“A proposed amendment to the state Constitution would remove regulatory barriers to solar energy production.” Bruce Richie, free-lance journalist in Tallahassee has published an article “Solar plan could be in for a fight.” in the Gainesville Sun, today, Jan. 21, 2015.
Environmental groups, among them Floridians for Solar Choice Inc. and Conservatives for Energy Freedom announced on Jan. 14 a plan to put an amendment to the Florida Constitution in 2016 to remove state regulation preventing solar energy development.
You can see the article here or go to this link to see the original piece in the Gainesville Sun. OSFR is pleased that Nathan Crabbe and the Sun has seen fit to grant us permission to reproduce in full their articles dealing with the environment.
Bruce Ritchie: Solar plan could be in for a fight
By Bruce Ritchie
Published: Wednesday, January 21, 2015 at 6:01 a.m.
Last Modified: Tuesday, January 20, 2015 at 12:14 p.m.
A proposed solar energy amendment probably won’t be a walk in the park as Amendment 1 was last year.
On Jan. 14, a coalition of energy and conservative groups announced an effort to put an amendment to the Florida Constitution on the ballot in 2016 to remove regulatory barriers to solar energy production.
Supporters said that Amendment 1, the water and land conservation funding initiative approved by 75 percent of voters in November, shows that an environmental ballot initiative can pass in Florida if doesn’t hurt business.
“Florida does vote both conservative free market and environmentally protected,” said Tory Perfetti, chairman of the Floridians for Solar Choice Inc. and Florida director of Conservatives for Energy Freedom.
But other supporters predicted opposition from utilities and possibly their allies.
The proposal would remove barriers to encourage stores like Wal-Mart and Publix to buy energy from companies that would install and maintain solar panels on store rooftops.
Utilities nationwide are raising concerns that increased sales of energy from third-party providers leaves utilities and other customers to pay a larger share for maintaining the regional power system and energy grid.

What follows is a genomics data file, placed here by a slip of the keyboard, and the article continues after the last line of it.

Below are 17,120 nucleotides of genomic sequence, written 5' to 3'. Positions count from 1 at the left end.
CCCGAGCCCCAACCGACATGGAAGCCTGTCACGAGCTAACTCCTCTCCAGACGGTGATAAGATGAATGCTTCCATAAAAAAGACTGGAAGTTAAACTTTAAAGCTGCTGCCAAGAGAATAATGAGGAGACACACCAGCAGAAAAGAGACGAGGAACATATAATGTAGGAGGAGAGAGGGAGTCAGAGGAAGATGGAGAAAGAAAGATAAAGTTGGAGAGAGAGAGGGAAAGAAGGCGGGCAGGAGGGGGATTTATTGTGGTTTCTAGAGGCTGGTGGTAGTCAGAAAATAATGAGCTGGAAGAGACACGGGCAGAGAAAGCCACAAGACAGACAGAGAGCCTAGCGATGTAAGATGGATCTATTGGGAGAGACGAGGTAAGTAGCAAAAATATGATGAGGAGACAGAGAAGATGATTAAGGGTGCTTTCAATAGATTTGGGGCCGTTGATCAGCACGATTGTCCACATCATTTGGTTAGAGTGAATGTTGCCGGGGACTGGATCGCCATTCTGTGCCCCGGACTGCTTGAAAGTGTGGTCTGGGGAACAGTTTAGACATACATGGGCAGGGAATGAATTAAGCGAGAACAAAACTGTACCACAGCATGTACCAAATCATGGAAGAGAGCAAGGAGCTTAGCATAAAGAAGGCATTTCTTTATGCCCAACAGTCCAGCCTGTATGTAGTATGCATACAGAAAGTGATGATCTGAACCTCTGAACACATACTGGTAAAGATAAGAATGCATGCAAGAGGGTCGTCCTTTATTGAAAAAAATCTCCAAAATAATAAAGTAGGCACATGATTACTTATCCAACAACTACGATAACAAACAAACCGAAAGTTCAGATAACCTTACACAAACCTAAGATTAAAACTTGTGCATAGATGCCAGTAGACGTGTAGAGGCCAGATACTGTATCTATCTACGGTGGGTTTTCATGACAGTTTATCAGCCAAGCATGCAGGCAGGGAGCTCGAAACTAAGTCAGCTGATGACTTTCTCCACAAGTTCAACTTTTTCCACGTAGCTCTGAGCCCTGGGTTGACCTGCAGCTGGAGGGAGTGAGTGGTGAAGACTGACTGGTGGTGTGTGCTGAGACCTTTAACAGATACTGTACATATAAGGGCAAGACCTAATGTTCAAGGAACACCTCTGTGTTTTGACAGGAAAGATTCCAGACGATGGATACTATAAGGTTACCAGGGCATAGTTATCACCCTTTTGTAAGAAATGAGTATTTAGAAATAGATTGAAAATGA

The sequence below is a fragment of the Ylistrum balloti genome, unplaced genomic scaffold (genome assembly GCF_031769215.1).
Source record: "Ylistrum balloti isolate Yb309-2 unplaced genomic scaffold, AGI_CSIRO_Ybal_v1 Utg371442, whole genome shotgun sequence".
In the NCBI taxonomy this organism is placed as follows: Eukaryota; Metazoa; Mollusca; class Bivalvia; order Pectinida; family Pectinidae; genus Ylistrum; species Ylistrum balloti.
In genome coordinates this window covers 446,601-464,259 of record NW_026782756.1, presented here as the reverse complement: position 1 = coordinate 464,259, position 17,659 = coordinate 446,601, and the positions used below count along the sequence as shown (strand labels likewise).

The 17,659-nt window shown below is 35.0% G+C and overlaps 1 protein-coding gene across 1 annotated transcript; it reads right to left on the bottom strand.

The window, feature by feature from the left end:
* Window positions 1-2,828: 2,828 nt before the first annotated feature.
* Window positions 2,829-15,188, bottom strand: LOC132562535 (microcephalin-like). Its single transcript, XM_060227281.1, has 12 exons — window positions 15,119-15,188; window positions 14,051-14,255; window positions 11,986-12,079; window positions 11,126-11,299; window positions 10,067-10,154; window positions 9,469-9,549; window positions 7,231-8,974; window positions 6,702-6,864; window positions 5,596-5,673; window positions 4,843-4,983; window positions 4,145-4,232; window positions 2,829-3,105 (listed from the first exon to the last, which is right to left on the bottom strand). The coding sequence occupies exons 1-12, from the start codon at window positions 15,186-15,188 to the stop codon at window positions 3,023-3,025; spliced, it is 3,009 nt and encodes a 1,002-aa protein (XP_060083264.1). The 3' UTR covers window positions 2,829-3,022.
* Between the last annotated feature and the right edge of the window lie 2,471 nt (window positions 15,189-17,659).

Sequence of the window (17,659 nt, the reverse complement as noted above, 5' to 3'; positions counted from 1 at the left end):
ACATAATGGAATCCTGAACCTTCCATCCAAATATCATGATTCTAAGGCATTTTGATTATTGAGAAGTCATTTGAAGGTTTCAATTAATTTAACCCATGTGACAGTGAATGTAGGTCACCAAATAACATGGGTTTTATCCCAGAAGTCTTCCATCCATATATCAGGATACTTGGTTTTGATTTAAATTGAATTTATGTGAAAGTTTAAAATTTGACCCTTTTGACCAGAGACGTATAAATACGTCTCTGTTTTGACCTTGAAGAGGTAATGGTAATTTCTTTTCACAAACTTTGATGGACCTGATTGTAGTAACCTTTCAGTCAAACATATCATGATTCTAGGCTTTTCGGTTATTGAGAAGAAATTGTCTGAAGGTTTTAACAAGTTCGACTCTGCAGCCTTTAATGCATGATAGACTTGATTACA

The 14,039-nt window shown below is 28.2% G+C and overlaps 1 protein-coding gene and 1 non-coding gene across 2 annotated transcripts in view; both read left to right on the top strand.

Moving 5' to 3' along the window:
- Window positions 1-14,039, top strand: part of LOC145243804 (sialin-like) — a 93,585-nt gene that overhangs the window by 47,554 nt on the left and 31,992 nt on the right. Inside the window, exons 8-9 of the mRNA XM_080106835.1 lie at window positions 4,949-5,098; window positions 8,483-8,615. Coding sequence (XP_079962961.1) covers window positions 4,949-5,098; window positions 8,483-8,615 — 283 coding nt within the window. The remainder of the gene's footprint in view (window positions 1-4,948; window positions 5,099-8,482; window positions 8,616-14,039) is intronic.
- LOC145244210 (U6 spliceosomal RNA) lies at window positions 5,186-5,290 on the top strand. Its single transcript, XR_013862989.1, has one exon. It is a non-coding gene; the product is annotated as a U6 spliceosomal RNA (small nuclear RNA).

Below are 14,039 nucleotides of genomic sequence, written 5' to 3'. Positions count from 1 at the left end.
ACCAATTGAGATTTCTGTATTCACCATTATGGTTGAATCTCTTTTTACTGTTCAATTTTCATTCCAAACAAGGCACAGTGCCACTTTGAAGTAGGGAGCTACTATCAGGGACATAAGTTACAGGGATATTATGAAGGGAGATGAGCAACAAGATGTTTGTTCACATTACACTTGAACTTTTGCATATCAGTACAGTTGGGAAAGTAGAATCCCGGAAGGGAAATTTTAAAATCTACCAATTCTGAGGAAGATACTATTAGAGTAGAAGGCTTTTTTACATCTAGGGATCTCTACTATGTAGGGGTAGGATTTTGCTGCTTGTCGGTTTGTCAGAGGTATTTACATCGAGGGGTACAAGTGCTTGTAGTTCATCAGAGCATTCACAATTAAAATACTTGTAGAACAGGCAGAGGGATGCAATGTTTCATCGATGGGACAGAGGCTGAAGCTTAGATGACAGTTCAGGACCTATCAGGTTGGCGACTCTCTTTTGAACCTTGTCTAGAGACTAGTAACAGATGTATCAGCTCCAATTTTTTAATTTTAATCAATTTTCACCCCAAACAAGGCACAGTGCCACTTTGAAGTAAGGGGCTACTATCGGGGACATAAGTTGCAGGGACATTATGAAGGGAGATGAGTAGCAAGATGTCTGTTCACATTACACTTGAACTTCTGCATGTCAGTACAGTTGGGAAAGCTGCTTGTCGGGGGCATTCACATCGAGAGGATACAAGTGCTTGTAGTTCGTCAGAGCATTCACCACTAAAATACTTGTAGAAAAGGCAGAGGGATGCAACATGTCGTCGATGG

Representatives of Florida Power & Light Co. and Duke Energy Florida declined to comment on the amendment.
“We are committed to energy policies where solar options are fair and beneficial to all of our customers,” Duke Energy spokesman Sterling Ivey said.
But a spokesman for municipal utilities said the proposal raises concerns that utilities will have to maintain power generation at times when solar isn’t available, such as nighttime and cloudy days.
The Florida Retail Federation is backing the amendment because it offers retail companies a choice in choosing lower-cost electricity, said Randy Miller, the federation’s executive vice president for government affairs.
The question is whether industry groups will side with utilities in opposing the measure. They’ll probably wait until the measure clears review by the Florida Supreme Court and supporters collect the nearly 700,000 signatures needed to put it on the ballot.
Amendment 1, the water and land conservation funding initiative, didn’t face organized opposition leading up to the November election.
Florida Chamber of Commerce representatives spoke against putting funding measures in the Constitution, and some property rights groups raised concerns, but there were no TV commercials against Amendment 1.
The solar energy initiative likely would be different. And that’s why Stephen A. Smith, executive director of the Southern Alliance for Clean Energy, says supporters will need to raise $8 million to $10 million to fight utilities to win in 2016.
By comparison, supporters of Amendment 1 spent $6.1 million, with about half of that spent just to collect signatures and get the measure on the ballot. By comparison, supporters of the medical marijuana amendment that lost in November spent nearly $8 million.
Smith compares the expected fight with utilities over the solar amendment to the biblical David vs. Goliath.
“It will be a challenge,” Smith said. “And anyone who says that it is not going to be a challenge is naive.”
Bruce Ritchie is an independent journalist covering environment and growth management issues in Tallahassee. He also is editor of Floridaenvironments.com. Column courtesy of Context Florida.
Many supporters of alternate sustainable fuels see the irony that Florida, which enjoys abundant sunshine, lags so far behind other states in using solar energy. Indeed, Florida is one of only 5 states where laws place a barrier to the individual homeowner wanting to convert to solar.
Wondering about the top states in the U.S.? Surely they would be in the sunny South, no? No. NY, MA, CT and OR. So that concern about nighttime and cloudy days the utilities spokesman had, doesn’t seem so valid, after all.
Cloudy Germany has managed to claim title to the planet’s country which most utilizes solar power. Surprisingly, perhaps, China is number two and closing fast. The U.S. with its cutting edge technology drags in at number 5.